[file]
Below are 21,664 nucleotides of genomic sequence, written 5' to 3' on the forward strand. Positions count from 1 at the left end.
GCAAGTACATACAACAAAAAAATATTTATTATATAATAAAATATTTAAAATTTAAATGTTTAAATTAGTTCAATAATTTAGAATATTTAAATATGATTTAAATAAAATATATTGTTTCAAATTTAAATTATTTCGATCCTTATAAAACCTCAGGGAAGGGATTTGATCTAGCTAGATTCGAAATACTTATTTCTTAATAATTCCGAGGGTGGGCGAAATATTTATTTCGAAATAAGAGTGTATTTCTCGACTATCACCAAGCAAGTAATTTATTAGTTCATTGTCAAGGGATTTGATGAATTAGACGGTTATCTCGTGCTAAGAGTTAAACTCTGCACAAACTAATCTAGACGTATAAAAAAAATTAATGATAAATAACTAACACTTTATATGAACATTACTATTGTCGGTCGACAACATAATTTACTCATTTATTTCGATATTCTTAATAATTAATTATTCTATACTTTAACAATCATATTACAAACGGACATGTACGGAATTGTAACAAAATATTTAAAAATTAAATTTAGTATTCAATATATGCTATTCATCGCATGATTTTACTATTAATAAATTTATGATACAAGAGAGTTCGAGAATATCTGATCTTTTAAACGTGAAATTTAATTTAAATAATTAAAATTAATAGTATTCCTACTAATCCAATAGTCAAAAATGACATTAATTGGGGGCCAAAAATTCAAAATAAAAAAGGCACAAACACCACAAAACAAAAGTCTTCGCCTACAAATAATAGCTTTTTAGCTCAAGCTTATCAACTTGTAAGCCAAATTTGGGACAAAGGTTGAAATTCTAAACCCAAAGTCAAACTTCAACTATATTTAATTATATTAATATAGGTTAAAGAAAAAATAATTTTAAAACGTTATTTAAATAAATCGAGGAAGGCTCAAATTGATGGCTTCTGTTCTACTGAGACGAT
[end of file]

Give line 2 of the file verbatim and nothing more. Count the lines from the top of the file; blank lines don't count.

GCAAGTACATACAACAAAAAAATATTTATTATATAATAAAATATTTAAAATTTAAATGTTTAAATTAGTTCAATAATTTAGAATATTTAAATATGATTTAAATAAAATATATTGTTTCAAATTTAAATTATTTCGATCCTTATAAAACCTCAGGGAAGGGATTTGATCTAGCTAGATTCGAAATACTTATTTCTTAATAATTCCGAGGGTGGGCGAAATATTTATTTCGAAATAAGAGTGTATTTCTCGACTATCACCAAGCAAGTAATTTATTAGTTCATTGTCAAGGGATTTGATGAATTAGACGGTTATCTCGTGCTAAGAGTTAAACTCTGCACAAACTAATCTAGACGTATAAAAAAAATTAATGATAAATAACTAACACTTTATATGAACATTACTATTGTCGGTCGACAACATAATTTACTCATTTATTTCGATATTCTTAATAATTAATTATTCTATACTTTAACAATCATATTACAAACGGACATGTACGGAATTGTAACAAAATATTTAAAAATTAAATTTAGTATTCAATATATGCTATTCATCGCATGATTTTACTATTAATAAATTTATGATACAAGAGAGTTCGAGAATATCTGATCTTTTAAACGTGAAATTTAATTTAAATAATTAAAATTAATAGTATTCCTACTAATCCAATAGTCAAAAATGACATTAATTGGGGGCCAAAAATTCAAAATAAAAAAGGCACAAACACCACAAAACAAAAGTCTTCGCCTACAAATAATAGCTTTTTAGCTCAAGCTTATCAACTTGTAAGCCAAATTTGGGACAAAGGTTGAAATTCTAAACCCAAAGTCAAACTTCAACTATATTTAATTATATTAATATAGGTTAAAGAAAAAATAATTTTAAAACGTTATTTAAATAAATCGAGGAAGGCTCAAATTGATGGCTTCTGTTCTACTGAGACGAT